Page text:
Fish Hooks Found In Okinawa Cave: It’s The World Oldest One

world-oldest-fish-hooks-found-okinawa-japan

A pair of fish hooks found in a cave in Okinawa, Japan claimed the title of the oldest hooks ever unearthed. Last week, researchers, who have been digging in the Sakitari cave located on the Okinawa Island, found hooks that looked like ancient jewelry.

The researchers are from various Japanese institutes and universities and have been excavating in the Sakitari cave since 2009. Further analysis of the objects by the experts led to the confirmation that they are fishing hooks.

The researchers said that pieces of charcoal discovered in the same layer as the fishhooks helped determined that they were between 22,380 and 22,770 years old. The scientists are not that surprised by how old the hooks are.

They were found on the small Okinawa Island, which is located between Japan and Taiwan, where early modern humans are said to have lived nearly 30,000 years ago.

Previously, experts believed that the oldest fish hooks were found in Papua New Guinea dating back 18,000 years. Moreover, in Timor, an island at the southern end of Maritime Southeast Asia – they found fishing hooks that were about 16,000 years old.

According to the paper published in the PNAS journal, the scientists discovered hooks that were carved and others that were unfinished. All of the hooks were made from sea snail shells.

Along with the old fish hooks, researchers also unearthed beads and tools. They also found charred frogs, birds, and eels, which served as delicacies for the humans of that era. The ancient relics suggest the following:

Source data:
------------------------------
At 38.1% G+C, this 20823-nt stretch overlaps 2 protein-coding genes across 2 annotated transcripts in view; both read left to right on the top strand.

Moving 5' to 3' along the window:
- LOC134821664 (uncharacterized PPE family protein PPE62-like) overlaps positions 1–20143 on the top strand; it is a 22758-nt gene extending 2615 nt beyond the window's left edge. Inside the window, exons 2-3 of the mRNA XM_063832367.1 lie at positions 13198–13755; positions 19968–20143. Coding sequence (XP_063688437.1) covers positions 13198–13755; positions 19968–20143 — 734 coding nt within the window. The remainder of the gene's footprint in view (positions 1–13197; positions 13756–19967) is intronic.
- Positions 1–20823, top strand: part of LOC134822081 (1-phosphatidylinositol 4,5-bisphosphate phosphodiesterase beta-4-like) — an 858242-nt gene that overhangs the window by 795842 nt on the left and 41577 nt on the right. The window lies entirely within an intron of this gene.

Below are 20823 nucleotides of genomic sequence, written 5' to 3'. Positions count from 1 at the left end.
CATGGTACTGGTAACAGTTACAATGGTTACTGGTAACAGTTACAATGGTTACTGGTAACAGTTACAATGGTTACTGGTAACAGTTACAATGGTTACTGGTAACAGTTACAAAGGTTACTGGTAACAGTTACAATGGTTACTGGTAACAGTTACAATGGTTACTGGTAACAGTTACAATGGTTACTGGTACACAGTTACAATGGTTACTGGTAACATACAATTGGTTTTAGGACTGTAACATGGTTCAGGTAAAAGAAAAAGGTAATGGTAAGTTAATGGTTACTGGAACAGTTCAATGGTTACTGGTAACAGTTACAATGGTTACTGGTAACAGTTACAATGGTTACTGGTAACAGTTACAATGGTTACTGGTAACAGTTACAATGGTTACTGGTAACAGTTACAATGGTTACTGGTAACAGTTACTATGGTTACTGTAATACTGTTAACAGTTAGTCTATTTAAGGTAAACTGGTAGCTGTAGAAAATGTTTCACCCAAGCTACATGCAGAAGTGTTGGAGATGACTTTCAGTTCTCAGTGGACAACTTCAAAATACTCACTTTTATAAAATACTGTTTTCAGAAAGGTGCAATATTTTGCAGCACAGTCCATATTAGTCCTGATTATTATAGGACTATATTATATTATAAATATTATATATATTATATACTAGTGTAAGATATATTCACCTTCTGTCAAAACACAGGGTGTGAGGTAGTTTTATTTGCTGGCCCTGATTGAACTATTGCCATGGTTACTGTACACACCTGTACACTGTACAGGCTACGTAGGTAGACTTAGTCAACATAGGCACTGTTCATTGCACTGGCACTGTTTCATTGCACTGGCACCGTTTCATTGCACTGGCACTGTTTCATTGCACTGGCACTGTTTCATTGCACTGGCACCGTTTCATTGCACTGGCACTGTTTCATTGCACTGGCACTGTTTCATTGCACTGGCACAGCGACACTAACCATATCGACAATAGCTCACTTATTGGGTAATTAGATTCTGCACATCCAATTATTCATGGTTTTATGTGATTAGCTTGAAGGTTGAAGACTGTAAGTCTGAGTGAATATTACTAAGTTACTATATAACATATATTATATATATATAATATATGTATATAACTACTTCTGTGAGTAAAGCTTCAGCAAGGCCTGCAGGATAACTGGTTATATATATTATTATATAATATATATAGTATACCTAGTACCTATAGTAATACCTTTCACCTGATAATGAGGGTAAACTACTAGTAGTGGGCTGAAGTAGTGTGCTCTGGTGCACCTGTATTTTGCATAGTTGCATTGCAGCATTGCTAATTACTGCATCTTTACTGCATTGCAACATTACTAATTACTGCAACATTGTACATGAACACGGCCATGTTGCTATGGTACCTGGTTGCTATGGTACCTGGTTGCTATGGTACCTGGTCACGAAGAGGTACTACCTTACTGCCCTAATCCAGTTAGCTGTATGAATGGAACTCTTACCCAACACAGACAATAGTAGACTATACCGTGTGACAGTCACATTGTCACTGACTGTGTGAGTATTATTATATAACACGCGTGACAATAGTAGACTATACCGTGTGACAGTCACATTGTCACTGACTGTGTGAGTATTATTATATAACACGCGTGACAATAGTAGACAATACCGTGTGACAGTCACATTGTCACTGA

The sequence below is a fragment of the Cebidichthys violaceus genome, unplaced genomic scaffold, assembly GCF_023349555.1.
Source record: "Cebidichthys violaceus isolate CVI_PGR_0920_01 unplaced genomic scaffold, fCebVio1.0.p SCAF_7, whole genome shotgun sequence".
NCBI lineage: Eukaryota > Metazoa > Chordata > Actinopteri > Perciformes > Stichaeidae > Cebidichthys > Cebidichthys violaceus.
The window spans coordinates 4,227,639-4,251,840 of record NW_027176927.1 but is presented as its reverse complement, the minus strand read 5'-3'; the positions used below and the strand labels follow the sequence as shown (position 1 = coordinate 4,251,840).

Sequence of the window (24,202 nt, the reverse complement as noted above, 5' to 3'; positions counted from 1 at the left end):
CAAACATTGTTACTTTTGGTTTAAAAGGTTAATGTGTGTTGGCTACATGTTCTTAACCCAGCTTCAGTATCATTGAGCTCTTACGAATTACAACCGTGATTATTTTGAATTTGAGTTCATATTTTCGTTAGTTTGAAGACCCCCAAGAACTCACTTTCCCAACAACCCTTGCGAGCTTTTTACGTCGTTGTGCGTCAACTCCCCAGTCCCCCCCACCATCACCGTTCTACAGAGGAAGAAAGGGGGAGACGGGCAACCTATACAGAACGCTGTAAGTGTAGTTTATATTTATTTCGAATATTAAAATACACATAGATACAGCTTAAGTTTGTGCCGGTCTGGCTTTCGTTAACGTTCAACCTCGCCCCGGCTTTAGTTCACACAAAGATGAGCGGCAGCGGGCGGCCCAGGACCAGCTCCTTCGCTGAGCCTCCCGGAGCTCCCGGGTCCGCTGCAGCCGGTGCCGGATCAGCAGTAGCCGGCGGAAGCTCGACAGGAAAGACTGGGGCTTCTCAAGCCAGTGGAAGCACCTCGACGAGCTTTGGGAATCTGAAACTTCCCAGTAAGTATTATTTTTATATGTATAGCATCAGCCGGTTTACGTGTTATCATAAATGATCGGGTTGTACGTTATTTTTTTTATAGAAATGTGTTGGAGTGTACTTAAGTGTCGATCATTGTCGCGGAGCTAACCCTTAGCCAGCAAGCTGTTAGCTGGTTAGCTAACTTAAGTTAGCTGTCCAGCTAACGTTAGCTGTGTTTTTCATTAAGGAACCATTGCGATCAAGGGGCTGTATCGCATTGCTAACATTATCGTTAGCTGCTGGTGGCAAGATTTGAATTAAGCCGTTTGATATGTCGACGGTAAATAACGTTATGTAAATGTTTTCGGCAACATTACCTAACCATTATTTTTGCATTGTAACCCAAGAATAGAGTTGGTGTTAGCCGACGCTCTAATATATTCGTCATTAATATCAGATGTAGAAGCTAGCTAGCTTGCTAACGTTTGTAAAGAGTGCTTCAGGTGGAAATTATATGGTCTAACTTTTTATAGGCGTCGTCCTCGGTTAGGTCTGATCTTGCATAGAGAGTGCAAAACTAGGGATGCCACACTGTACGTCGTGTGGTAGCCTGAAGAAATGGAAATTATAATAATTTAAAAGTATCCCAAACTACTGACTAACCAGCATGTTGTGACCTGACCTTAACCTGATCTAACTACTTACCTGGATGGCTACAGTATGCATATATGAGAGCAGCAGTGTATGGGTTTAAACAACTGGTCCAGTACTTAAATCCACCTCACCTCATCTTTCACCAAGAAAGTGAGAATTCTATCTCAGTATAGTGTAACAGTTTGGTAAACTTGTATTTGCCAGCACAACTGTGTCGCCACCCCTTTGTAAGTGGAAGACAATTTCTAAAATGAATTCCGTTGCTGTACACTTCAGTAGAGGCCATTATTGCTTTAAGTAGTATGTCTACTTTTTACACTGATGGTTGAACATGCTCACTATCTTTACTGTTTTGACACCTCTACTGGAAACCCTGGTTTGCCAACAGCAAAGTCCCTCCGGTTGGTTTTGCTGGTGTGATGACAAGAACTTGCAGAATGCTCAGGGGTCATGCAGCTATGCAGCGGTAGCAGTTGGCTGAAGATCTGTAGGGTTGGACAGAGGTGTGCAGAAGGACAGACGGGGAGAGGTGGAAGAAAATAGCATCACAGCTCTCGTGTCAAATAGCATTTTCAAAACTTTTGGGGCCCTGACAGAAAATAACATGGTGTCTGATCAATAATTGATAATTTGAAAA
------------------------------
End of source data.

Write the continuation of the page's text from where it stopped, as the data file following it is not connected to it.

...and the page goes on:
“That these early modern humans were more advanced with maritime technology than previously thought, and that they were capable of thriving on small, geographically isolated islands.”

The findings also revealed that our ancestors have been consuming freshwater crabs and freshwater snails earlier than previously thought. Masaki Fujita, study co-author and curator at Okinawa Prefectural and Art Museum, explained that ancient angler’s tools were instrumental in humans being able to disperse and survive across the world. Fujita said:

“Humans are believed to have first crossed into Australia some 50,000 years ago, but that, until now, evidence of human maritime adaptation was only reported from Australia to Wallacea a group of mainly Indonesian islands.”

He added:

“Our findings suggest that Paleolithic people had adapted their maritime technologies to live not only in Wallacea and Australia, but a much wider geographic zone. We found fish and human bones that dated back some 30,000 to 35,000 years. We don’t know what kind of tools were used to catch these fish, but we’re hoping to find some even older fishing tools.”

The researchers are currently working on several remains found in the cave.

Conversations